Funding the National Park System: Improving Services and Accountability with User Fees
Publication Date: April 2005
Publisher(s): Reason Foundation
Author(s): Adam B. Summers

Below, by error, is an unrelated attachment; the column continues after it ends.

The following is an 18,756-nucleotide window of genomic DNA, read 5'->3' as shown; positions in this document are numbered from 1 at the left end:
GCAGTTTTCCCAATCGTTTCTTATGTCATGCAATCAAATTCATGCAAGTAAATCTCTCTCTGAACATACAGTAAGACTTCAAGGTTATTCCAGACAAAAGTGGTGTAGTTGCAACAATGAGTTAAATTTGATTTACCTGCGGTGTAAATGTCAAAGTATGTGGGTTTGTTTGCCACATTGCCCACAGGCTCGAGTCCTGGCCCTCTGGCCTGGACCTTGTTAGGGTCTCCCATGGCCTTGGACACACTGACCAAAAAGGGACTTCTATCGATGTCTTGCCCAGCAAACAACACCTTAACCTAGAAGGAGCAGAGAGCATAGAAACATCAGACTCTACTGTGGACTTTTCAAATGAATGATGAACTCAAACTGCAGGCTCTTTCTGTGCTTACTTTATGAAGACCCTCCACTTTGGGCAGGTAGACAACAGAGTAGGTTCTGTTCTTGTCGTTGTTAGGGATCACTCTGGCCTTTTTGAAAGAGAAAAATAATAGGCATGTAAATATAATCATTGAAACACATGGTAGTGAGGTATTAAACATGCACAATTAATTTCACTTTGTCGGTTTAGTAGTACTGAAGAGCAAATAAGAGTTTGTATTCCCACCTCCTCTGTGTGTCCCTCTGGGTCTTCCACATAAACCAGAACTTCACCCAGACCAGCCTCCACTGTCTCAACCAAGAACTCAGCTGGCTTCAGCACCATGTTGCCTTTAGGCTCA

Prompted by years of budget-cutting and the resultant deterioration of park facilities, in 1996 Congress granted the Park Service, Forest Service, Bureau of Land Management (BLM), and Fish and Wildlife Service (FWS)--collectively the "land management agencies"--additional powers to levy and increase user fees. This Recreational Fee Demonstration Program, signed into law as Public Law 104-134, applied to 100 of the nation's 375 parks. Perhaps more importantly, the enacting legislation guaranteed that a substantial amount of the fees collected--80 percent--was spent within the area that collected them. As the experiences of state park systems have shown, the benefits of recreational user fees and park self-sufficiency are not merely theoretical. Legislation currently before Congress to make national parks more self-sufficient represents a solid step in the right direction. Structuring the incentives so as to inspire a self-sufficient, market-based approach ensures the future of the National Park System and fosters both greater enjoyment and greater preservation of our nation's natural wonders.